The sky’s the limit

Published 7:52 am Saturday, July 25, 2020

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McGwire Stanley remembers that his dad, Dave, went to his t-ball games and he remembers them playing ball together in the yard. He remembers things his family told him about his dad. He remembers things his dad’s friends told him. He has only memories because McGwire was five years old when his dad died.

“My dad was an Army aviator,” McGwire said. “He piloted Black Hawk helicopters and he served two tours in Iraq. He was killed in a training exercise when the weather turned bad.”

McGwire is a 2020 graduate of Goshen High School and he graduated a second time on Friday afternoon. He received  an associate degree in applied science, aviation and leadership from Pike County High School’s First In Flight Academy. McGwire’s plans are to attend Middle Tennessee State and enter the university’s professional pilot program.

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But, that is not what he had planned.

When McGwire’s family moved from  Tennessee to Pike County, he enrolled at Charles Henderson High School in his freshman year. And, as with many young athletes, McGwire thoughts were on playing baseball, hopefully, on the college level.

“Out of nowhere, my mom found out about the First In Flight Academy at Goshen High School,” he said. “It seemed like a great program. I applied and was accepted. My dad was a pilot and my grandfather was in the Air Force. There was no way I could pass up that opportunity. It was a chance to do something that my dad did.”

Although McGwire had not thought of aviation as a career, it quickly erased any thoughts of baseball.

“Being in the air was like nothing I had ever done,” he said. “It was so peaceful and I knew that’s what I wanted to do.”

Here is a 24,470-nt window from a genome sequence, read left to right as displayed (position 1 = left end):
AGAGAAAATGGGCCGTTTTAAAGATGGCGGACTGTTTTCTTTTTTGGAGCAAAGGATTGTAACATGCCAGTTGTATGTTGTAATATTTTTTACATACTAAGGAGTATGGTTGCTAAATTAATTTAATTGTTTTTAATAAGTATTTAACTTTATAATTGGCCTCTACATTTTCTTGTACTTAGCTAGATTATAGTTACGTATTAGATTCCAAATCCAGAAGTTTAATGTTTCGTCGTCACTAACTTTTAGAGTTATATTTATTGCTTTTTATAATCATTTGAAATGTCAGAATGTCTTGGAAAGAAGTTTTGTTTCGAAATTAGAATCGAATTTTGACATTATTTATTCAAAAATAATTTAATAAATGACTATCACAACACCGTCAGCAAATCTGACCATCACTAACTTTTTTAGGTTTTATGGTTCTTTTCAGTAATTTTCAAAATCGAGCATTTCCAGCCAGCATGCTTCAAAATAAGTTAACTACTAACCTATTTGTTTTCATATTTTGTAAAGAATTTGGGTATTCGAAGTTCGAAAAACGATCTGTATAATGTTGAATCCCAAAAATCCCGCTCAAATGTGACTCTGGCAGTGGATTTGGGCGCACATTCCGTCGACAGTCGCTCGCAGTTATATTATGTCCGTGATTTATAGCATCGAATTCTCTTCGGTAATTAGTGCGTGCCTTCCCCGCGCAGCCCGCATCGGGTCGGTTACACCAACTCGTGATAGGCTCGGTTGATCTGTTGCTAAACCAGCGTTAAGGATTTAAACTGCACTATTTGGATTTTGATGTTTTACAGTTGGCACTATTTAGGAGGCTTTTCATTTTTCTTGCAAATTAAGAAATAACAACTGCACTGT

McGwire prepared himself in the classroom and during the training flights for the day he would finally solo – when he would be alone in the plane, when he would know that he had the grit that it takes to pilot a plane.

McGwire’s opportunity to solo came when he was 18 years old. Although his training flights had gone well, being alone in the plane was “a little nerve wracking.”

“I remembered what my instructor said. ‘A plane wants to fly; It does not want to fall out of the sky.’”

With that assurance, McGwire took the controls.

“It was a rare moment, being alone at the controls,” McGwire said. “I couldn’t believe that I was going to solo. I kept thinking, ‘I’m good! I’ve got this! I can do it!’”

Once McGwire was up and away, he knew that for him, the sky really was the limit. He would just be content watching baseball on TV.

McGwire has two diplomas and will enter Middle Tennessee State with his eyes on the prize.

“My dream job is to fly jets in the Navy – to fly fighter jets,” he said. “I have my head on straight and I believe I can.”

And others including his mom, Kristy Stanley,  and Jeff McClure, Administrative Assistant to the Superintendent, Academy Programs and Dural Enrollment, Pike County Schools.

“McGwire is a well-rounded young man,” McClure said. “He is intelligent, athletic and the owner of a private pilot’s license. McGwire has navigated the challenges of being a high schooler with flying colors.

“It has been pleasure working with McGwire over the past three years. He is the epitome of the ‘All American Boy.’”

McClure said he understands that McGwire plans to pursue his education, focusing on aviation/flight.

“Whatever McGwire does, I have no doubt that he will have a bright future,” McClure.